CROSS-REFERENCE TO RELATED APPLICATIONS
FIELD OF THE INVENTION
This applications is related to U.S. Pat. No. 6,327,590 to Boris Chidlovskii, et al., for “System And Method For Collaborative Ranking Of Search Results Employing User And Group Profiles Derived From Document Collection Content Analysis” and to U.S. Pat. No. 6,321,179 to Natalie S. Glance, et al., for “System And Method For Using Noisy Collaborative Filtering To Rank And Present Items”, the contents of which are incorporated herein by reference.
- BACKGROUND OF THE INVENTION
This invention relates generally to recommender systems, and more particularly, to a recommender system, which employs expertise mapping based on user activity.
Recommender systems typically provide recommendations to users based on a user's defined preferences and interests. Early recommender systems, for example Firefly and GroupLens, provided personalized recommendations of movies, restaurants, newsgroup articles and music to an Internet audience. These early systems generally used statistical algorithms to perform what is called in the literature automated collaborative filtering (ACF). Basically, the algorithms learn to identify groups of people with similar preferences within given domains of interest or genres. As a result, recommender systems are able to provide personalized recommendations, predicting how much an item is likely to appeal to a user based on how others evaluated the item. The more items a user evaluates, the better the system will be able to personalize its recommendations. Recommendations usually consist of numerical ratings input manually by users, but they can also be deduced from user behavior (e.g., time spent reading a document, actions such as printing, saving or deleting a document). A premise of recommender systems is that a user is going to prefer an item that is similar to other items chosen by the user and by other users.
An emerging category of product functionality is skill mining. Skill mining lets a system automatically identify users' skills and expertise based on the observation of the documents they produce (e.g., reports, E-mail or discussion database postings). This information is used to augment the system's information retrieval and knowledge management capabilities by causing it to fulfill a user's request for information with pointers to knowledgeable colleagues in addition to document references. Current systems for skill mining have a major drawback; they are based on individual production of information, without collective means for measuring how “authoritative” a person is in a field. However, several algorithms have been proposed in the recent years attempting to measure the “authority” level of a page or of an author by elaborating on the connections among documents, typically either hyperlinks or co-citations. This category of algorithms is based on the observation that the more a resource is “used” or referred to, the more authoritative it is. An example of such category of algorithms is HITS (Kleinberg, J. M., “Authoritative Sources in a Hyperlinked Environment”, IBM Research Report RJ 10076, May 1997, pp. 1-33).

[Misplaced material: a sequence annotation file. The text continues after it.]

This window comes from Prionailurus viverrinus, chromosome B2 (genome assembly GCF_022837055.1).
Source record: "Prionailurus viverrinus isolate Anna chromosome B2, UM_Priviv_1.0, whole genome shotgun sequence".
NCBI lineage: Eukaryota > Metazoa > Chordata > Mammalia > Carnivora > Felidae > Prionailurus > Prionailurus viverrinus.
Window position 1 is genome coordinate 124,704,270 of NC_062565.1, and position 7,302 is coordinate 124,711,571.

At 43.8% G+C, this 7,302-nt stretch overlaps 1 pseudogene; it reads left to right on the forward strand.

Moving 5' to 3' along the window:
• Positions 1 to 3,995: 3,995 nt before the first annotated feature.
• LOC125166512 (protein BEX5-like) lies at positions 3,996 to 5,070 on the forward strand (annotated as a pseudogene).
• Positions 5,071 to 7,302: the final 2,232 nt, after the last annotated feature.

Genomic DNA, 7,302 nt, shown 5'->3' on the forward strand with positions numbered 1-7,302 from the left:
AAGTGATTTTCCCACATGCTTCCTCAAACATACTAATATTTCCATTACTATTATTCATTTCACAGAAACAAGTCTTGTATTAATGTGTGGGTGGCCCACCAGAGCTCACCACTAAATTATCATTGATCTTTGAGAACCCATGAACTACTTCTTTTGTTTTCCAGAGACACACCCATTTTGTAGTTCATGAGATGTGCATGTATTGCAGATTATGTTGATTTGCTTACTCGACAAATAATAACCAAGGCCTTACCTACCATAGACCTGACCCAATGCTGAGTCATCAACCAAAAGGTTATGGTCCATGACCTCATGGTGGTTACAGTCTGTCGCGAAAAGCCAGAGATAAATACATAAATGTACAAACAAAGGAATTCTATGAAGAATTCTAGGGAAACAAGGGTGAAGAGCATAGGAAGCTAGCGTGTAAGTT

- SUMMARY OF THE INVENTION
Knowledge Pump, a Xerox system, provides community-based recommendations by initially allowing users to identify their interests and “experts” in the areas of those interests. Knowledge Pump is then able to push relevant information to the users based on those preferences. This is accomplished by monitoring network traffic to create profiles of the users, including their interests and communities of practice, thus refining the community specifications. For many users, items recommended by experts are given greater weight than items recommended by non-experts. However, identifying experts within a community of interest is not always straightforward. What is needed is a method for identifying experts or authorities in a recommender system.
The system and method of the invention analyzes activities of users in a recommender system to identify experts. Two types of experts may be identified: authoritative experts and hub experts. An authoritative experts is a user who creates items or documents in a given field that are acted upon by a large number of users within a community who are well connected in the given field. A hub expert is a user who is aware of important items or documents within a given field and uses, works or acts upon items or documents produced by authoritative experts. The system and method also identifies authoritative items (e.g., documents). An authoritative item or document is one which has been acted upon by a large number of users within a community who are well connected in the given field (i.e., hub experts).
A method for identifying an expert within a community of users in a recommender system, according to one aspect of the invention, includes identifying items in a particular field provided by users within the community. For each identified item, the method determines which users within the community have acted upon the identified item; then it determines which of the users who have acted upon the identified document are aware of other relevant items in the particular field. These users are defined as hub experts in the particular field. The method then determines which identified items have been acted upon by a predetermined number of hub experts; and defines those items as authoritative items. A list of hub experts may then be associated with the authoritative documents.